Lee, Moon J., & Xi, Lui (2017). What motivates online charitable giving among aware and not-so-involved publics? Public Relations Journal, 11(1), 1-14.

We investigated whether providing social information, recommended contribution level, statement about gift impact, mission, and financial disclosure information influences unaware or not-so-involved college students’ online charitable-giving. An experiment was conducted with 224 college students. The findings suggested that providing information on gift-impact and organization’s mission statement had the most significant impact on latent publics’ willingness to donate online. These findings are somewhat consistent with the previous survey findings about the charitable-giving of American Millennials. Our study confirmed that providing one’s mission statement and a gift impact statement are two major factors that increase a latent public’s donation intention, serving as a peripheral cue in online charitable-giving.

An experiment was conducted with 224 college students in the USA who were specifically selected for their low interest in charitable-giving to a specifically chosen topic. This study included six NPO (Nonprofit Organization) web-donation pages (6 conditions): An NPO web-donation page that included all five factors, and five NPO web-donation pages that included only one of five factors.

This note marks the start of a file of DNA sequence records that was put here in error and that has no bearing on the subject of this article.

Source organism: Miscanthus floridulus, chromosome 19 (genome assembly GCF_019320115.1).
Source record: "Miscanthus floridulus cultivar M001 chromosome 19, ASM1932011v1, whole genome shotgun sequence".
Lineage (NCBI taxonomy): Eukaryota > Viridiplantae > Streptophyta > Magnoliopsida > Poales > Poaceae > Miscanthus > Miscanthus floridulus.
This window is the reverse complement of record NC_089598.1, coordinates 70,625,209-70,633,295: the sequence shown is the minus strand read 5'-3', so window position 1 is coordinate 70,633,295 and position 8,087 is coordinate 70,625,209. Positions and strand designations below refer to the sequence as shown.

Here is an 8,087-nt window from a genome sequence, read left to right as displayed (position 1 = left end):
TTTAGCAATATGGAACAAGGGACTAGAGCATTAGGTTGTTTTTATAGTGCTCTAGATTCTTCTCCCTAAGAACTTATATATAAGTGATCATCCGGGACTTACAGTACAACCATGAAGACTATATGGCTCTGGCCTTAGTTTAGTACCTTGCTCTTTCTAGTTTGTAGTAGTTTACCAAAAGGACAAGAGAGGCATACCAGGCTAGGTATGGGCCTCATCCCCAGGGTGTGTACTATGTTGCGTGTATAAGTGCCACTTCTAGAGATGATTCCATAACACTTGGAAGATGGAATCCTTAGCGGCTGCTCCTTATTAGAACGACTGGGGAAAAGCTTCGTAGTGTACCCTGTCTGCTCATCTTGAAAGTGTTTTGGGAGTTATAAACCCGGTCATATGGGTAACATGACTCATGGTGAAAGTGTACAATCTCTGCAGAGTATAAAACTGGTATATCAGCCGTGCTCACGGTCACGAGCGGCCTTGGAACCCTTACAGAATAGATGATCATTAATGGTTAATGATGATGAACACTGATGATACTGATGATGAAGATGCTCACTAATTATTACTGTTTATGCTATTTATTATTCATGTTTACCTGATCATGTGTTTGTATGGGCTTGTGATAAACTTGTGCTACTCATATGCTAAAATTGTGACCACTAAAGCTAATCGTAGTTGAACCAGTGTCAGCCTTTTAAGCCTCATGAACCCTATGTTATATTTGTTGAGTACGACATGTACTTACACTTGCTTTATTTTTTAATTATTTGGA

Key Findings
(1) We found that providing a statement about gift-impact and a mission statement had a significant impact on the donation intention of a latent public.

(2) We did not find a significant impact of providing social information on a latent public’s donation intention in an online giving setting.

(3) In an online fundraising context, gift-impact information increases the outcome efficacy of a latent public and thus increases the donation intention.

(4) We did not find any significant link between the NPO’s financial disclosure information and their levels of trust in the NPO.

(5) We did not find that providing recommended contribution levels significantly influenced any dependent variables such as donation intention.

Implications for Practice
This study contributed to fundraising literature by providing a new method to approach to the publics in online fundraising contexts and applied the ELM to develop strategies to engage latent publics, particularly college students. With the emergence of social media, fundraisers can reach and communicate with a broader public. In such an environment, publics can be reached more widely than ever before so that effective strategies may be developed to better communicate with publics.

We explored this area and focused on the latent public of a campaign topic, a group rarely discussed previously and deserving of better understanding because of its large number. For practitioners, the present study provided what factors impacting latent public college students, and provided data on how they react to factors traditionally used in persuasive messages in fundraising campaigns. Based on these findings, practitioners have a better chance of designing a donation site that will target a broader range of publics including latent publics in an online context.

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Heidy Modarelli handles Growth & Marketing for IPR. She has previously written for Entrepreneur, TechCrunch, The Next Web, and VentureBeat.
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